Abstract: We study a boundary value problem associated with a system of two second order differential equations with cubic nonlinearity which model a film of superconductor material subjected to a tangential magnetic field. We show that for an appropriate range of parameters there are {\it asymmetric} solutions, and only trivial {\it symmetric} solutions. We then show that the associated energy function is negative for the asymmetric solutions, and zero for the trivial symmetric solution. It follows that a global minimizer of the energy is asymmetric.
Mechanical Stimulation Induces mTOR Signaling via an ERK-Independent Mechanism: Implications for a Direct Activation of mTOR by Phosphatidic Acid
Jae Sung You, John W. Frey, Troy A. Hornberger
PLOS ONE , 2012, DOI: 10.1371/journal.pone.0047258
Abstract: Signaling by mTOR is a well-recognized component of the pathway through which mechanical signals regulate protein synthesis and muscle mass. However, the mechanisms involved in the mechanical regulation of mTOR signaling have not been defined. Nevertheless, recent studies suggest that a mechanically-induced increase in phosphatidic acid (PA) may be involved. There is also evidence which suggests that mechanical stimuli, and PA, utilize ERK to induce mTOR signaling. Hence, we reasoned that a mechanically-induced increase in PA might promote mTOR signaling via an ERK-dependent mechanism. To test this, we subjected mouse skeletal muscles to mechanical stimulation in the presence or absence of a MEK/ERK inhibitor, and then measured several commonly used markers of mTOR signaling. Transgenic mice expressing a rapamycin-resistant mutant of mTOR were also used to confirm the validity of these markers. The results demonstrated that mechanically-induced increases in p70s6k T389 and 4E-BP1 S64 phosphorylation, and unexpectedly, a loss in total 4E-BP1, were fully mTOR-dependent signaling events. Furthermore, we determined that mechanical stimulation induced these mTOR-dependent events, and protein synthesis, through an ERK-independent mechanism. Similar to mechanical stimulation, exogenous PA also induced mTOR-dependent signaling via an ERK-independent mechanism. Moreover, PA was able to directly activate mTOR signaling in vitro. Combined, these results demonstrate that mechanical stimulation induces mTOR signaling, and protein synthesis, via an ERK-independent mechanism that potentially involves a direct interaction of PA with mTOR. Furthermore, it appears that a decrease in total 4E-BP1 may be part of the mTOR-dependent mechanism through which mechanical stimuli activate protein synthesis.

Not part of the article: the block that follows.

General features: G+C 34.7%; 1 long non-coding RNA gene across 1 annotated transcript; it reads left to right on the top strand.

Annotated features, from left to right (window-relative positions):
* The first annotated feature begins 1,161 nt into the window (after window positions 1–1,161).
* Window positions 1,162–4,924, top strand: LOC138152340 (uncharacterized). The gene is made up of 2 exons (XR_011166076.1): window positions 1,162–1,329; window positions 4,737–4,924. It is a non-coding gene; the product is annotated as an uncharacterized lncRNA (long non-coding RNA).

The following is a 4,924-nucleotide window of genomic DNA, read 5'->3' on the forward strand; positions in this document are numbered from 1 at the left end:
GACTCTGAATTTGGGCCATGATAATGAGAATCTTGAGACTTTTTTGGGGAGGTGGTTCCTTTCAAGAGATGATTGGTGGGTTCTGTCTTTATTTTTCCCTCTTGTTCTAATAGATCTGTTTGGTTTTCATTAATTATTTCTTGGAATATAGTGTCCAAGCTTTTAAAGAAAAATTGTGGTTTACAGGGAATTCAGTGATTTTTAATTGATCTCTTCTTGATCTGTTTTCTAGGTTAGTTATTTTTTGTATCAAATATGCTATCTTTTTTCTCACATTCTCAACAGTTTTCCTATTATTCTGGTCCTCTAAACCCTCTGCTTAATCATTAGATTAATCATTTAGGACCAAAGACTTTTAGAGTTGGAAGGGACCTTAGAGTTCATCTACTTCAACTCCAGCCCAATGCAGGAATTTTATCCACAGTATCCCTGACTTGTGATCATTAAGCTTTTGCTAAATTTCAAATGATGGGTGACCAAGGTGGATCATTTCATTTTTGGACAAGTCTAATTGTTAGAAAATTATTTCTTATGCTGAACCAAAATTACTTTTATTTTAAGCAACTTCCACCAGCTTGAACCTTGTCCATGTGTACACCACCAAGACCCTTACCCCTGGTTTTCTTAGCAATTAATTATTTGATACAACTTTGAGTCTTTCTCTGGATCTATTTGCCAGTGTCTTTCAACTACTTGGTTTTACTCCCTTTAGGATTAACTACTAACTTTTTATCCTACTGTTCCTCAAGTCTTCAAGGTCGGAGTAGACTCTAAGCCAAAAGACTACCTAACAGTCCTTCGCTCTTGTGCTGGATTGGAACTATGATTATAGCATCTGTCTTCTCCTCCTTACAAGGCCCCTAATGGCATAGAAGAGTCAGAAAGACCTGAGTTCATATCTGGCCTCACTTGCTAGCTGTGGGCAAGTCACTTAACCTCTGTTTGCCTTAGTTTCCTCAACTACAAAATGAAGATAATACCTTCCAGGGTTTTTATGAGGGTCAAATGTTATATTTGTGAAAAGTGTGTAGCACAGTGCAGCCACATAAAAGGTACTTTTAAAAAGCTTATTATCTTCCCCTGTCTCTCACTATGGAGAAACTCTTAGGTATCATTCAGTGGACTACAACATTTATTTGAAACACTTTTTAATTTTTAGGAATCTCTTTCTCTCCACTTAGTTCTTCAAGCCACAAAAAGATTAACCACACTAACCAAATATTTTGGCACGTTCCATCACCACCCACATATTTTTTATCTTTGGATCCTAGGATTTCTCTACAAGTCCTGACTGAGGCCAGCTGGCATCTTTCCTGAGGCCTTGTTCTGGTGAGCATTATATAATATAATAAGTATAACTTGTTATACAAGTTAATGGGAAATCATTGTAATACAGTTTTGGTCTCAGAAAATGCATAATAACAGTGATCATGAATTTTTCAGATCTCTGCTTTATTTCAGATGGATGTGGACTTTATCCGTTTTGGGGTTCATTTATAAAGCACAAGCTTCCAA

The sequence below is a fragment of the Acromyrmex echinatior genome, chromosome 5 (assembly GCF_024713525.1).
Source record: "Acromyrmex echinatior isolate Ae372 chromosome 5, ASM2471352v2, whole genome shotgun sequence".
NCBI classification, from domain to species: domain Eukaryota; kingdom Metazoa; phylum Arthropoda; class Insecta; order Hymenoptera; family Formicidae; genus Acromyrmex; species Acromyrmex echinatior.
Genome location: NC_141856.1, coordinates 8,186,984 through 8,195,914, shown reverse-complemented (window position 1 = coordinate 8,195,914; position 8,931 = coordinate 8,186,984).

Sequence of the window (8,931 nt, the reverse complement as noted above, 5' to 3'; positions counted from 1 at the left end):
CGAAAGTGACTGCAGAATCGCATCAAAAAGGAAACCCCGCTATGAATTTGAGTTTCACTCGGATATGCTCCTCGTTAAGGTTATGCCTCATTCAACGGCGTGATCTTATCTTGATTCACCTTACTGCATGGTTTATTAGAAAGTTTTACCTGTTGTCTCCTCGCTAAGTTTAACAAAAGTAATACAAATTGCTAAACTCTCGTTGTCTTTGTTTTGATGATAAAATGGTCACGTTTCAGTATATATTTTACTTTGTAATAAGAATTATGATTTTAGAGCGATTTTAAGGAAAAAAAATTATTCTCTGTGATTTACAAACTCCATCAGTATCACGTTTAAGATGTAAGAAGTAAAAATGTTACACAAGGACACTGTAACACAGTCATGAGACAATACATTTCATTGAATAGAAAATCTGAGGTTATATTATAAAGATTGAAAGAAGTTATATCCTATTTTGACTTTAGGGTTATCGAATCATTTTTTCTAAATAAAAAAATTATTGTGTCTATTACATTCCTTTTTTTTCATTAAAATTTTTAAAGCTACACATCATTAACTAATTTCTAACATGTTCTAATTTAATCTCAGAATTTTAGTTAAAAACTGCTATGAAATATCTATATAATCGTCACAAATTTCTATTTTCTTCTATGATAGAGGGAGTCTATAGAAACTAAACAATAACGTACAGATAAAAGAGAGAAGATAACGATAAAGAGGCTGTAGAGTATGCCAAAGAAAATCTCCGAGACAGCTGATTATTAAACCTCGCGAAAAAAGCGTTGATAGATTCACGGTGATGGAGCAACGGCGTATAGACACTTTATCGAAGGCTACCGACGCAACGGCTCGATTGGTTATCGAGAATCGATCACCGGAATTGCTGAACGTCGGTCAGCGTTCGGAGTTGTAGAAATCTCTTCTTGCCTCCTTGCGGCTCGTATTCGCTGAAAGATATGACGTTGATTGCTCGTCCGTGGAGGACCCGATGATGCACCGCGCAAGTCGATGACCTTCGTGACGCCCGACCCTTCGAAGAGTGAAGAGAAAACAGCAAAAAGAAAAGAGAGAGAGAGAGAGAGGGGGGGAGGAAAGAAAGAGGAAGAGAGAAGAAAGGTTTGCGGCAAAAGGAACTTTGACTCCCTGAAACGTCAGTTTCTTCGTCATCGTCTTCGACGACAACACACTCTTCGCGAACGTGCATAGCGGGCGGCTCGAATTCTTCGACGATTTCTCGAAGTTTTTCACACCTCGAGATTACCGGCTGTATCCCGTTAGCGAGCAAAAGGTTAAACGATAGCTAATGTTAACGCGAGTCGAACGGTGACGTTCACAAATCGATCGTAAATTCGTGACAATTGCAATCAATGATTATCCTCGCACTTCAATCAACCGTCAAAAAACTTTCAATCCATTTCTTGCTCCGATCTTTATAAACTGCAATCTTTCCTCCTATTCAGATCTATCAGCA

Neuronal Oscillations Enhance Stimulus Discrimination by Ensuring Action Potential Precision
Andreas T. Schaefer,Kamilla Angelo,Hartwig Spors,Troy W. Margrie
PLOS Biology , 2012, DOI: 10.1371/journal.pbio.0040163